Apple’s iOS browser (Safari) and engine (WebKit) are uniquely under-powered. Consistent delays in delivery of important features ensure the web can never be a credible alternative to its proprietary tools and App Store.
Heckuva leading assertion from Alex, but he brings some serious data to back it up, including some pretty compelling results from the Web Platform Tests.
There’s a lot of criticism levied at Chrome and how they move through the standards process (or don’t). Some of that criticism is fair, some of it isn’t.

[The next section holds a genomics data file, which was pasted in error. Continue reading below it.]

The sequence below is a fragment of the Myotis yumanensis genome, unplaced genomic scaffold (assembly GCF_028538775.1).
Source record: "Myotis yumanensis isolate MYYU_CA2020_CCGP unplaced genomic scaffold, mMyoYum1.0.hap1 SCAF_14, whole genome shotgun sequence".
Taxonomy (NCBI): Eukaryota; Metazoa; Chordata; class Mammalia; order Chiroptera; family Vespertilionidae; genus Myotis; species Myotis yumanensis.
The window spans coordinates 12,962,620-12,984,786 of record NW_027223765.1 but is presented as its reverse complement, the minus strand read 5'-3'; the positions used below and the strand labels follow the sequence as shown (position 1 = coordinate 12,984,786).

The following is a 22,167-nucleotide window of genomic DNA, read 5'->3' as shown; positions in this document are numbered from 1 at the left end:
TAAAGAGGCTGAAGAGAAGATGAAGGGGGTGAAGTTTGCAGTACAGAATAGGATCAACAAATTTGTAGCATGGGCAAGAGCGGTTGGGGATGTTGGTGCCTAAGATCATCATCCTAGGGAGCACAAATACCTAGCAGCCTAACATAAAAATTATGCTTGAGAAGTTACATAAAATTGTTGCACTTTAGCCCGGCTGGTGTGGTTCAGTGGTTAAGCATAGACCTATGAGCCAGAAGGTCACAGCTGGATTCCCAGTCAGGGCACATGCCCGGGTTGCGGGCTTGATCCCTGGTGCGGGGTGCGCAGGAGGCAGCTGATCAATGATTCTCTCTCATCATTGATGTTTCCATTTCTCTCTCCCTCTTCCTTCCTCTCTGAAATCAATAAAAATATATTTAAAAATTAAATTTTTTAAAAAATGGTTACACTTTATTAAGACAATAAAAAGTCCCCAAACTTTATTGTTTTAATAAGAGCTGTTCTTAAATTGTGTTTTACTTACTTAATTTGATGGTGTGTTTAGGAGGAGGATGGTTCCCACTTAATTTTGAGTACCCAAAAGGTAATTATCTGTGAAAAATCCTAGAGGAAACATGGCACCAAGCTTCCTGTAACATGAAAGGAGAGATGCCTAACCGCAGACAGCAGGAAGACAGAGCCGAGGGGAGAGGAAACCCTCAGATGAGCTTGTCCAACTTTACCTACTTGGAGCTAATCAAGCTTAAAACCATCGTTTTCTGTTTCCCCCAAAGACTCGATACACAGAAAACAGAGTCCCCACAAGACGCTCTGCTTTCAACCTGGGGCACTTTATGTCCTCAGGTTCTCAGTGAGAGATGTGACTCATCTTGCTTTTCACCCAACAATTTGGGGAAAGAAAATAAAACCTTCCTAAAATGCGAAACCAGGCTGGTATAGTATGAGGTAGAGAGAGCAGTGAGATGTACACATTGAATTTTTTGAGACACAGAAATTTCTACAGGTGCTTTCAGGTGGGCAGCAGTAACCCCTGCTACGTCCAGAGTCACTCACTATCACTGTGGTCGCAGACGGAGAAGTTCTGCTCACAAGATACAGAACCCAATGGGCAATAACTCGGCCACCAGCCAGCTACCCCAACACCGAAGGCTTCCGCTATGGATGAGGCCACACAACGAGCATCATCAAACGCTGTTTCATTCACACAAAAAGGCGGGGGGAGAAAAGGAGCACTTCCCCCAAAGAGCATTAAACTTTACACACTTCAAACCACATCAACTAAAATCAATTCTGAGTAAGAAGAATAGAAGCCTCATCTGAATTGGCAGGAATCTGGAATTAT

But it’s pretty clear, I think, that we have a mismatch of resources creating an imbalance. On the one hand, we have Google funding the heck out of their web-focused efforts. On the other hand, we have Apple that just never seems willing to invest in it much.
The result isn’t particularly healthy for the web or for anyone who uses it. Alex’s point here rings true:
It’s perverse that users and developers everywhere pay a subsidy for Apple’s under-funding of Safari/WebKit development.